As is common with our tours staying in the Cinque Terre, this group was split between two hotels — the Villa Steno, up the hill from the train station, and the Pasquale (owned by the same family), located closer to the beach. By the time the train pulled into Monterosso, water was rushing down the hill fast and deep enough to block the path to the Villa Steno. Everyone ended up wading “downstream” to the Pasquale.

As the rain kept coming, stronger and stronger, Karin and her soaking-wet tour members sat in the hotel’s breakfast room, watching the water rise higher outside. Before long, a stream pushed its way in through the doorway, flooding the room. The group moved up, first to the stairway, then to the hotel’s upper floor. The power went out, and everything was plunged into darkness.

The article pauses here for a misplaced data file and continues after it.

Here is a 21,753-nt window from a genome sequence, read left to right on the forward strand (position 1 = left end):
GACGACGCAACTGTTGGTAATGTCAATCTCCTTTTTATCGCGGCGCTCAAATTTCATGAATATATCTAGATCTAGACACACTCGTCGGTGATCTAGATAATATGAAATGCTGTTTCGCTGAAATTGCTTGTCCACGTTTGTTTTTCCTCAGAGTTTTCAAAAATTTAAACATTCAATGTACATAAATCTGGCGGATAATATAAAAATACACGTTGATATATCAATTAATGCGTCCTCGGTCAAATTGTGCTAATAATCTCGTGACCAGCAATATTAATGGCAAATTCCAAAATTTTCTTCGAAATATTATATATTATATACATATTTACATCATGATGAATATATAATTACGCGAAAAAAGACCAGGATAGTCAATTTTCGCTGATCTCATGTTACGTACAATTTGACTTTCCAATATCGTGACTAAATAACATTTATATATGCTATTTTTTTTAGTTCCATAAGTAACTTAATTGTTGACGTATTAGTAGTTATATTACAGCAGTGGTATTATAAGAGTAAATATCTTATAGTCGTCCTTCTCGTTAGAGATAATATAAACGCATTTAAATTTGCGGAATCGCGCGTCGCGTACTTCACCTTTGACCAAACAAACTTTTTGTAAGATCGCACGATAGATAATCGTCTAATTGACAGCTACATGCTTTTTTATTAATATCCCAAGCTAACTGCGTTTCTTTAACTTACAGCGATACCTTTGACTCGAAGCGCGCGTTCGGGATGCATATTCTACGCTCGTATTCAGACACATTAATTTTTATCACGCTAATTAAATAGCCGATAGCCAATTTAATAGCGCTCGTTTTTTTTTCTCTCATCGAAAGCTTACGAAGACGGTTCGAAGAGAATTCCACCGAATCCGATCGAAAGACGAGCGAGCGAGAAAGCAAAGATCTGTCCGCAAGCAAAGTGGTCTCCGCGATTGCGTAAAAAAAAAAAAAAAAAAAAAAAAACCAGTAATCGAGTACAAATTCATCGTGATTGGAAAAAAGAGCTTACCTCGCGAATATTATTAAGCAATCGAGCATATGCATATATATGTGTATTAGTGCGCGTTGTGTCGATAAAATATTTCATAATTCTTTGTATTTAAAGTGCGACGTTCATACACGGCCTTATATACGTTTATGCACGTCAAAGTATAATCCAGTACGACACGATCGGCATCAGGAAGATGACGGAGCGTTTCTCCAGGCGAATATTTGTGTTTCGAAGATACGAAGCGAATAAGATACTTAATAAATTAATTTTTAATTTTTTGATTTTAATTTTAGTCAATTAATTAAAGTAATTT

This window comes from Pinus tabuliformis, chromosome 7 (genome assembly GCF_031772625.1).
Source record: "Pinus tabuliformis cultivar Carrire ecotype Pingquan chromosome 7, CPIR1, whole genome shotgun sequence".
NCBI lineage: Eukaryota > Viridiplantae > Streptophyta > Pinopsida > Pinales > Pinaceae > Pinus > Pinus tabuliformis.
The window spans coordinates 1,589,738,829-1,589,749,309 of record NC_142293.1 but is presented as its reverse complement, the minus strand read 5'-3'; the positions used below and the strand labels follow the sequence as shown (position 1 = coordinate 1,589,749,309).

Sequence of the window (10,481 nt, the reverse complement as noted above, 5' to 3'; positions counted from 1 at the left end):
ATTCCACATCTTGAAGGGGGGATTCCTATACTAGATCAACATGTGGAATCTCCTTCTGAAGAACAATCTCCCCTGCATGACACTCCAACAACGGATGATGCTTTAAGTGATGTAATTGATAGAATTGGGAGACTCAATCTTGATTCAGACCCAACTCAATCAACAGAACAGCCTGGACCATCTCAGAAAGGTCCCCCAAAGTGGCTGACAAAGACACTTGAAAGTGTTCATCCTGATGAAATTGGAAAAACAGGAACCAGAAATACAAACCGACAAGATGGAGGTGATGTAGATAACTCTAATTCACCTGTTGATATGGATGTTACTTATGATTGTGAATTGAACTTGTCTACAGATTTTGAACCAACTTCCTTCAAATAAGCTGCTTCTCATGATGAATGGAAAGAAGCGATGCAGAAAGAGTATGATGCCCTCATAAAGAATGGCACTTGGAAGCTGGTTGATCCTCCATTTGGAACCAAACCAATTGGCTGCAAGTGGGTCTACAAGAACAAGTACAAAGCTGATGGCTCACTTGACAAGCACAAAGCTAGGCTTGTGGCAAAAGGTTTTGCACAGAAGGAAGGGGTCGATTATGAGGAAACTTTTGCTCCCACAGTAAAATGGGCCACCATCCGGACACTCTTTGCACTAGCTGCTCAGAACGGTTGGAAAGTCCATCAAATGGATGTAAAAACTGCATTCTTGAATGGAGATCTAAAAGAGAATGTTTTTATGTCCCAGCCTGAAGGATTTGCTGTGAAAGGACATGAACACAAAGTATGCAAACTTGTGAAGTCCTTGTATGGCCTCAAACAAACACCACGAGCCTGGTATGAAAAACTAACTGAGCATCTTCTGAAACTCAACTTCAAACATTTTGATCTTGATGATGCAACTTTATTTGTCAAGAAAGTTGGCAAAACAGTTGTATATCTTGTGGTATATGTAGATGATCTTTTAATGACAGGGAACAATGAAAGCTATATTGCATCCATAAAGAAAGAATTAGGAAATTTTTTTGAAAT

As tour member Paul Moss put it, “There’s something about extreme stress that can undo a person’s language skills.” The hotel’s staff, frantically coping with a situation that had gone from inconvenient to dangerous, gave up on English, and spoke with Karin in rapid-fire Italian. Their first concern, according to Paul, was something he’ll never forget: “None of us knew how bad the situation could get, but it was deteriorating rapidly and it had to be heartbreaking for the owners of the hotel, watching their investment and community being devastated. And at that moment they turn to Karin and tell her they are worried about not having enough clean sheets for everyone who will need to spend the night in shared rooms. All they cared about was the welfare of their guests! If that isn’t a WOW moment, I don’t know what is.”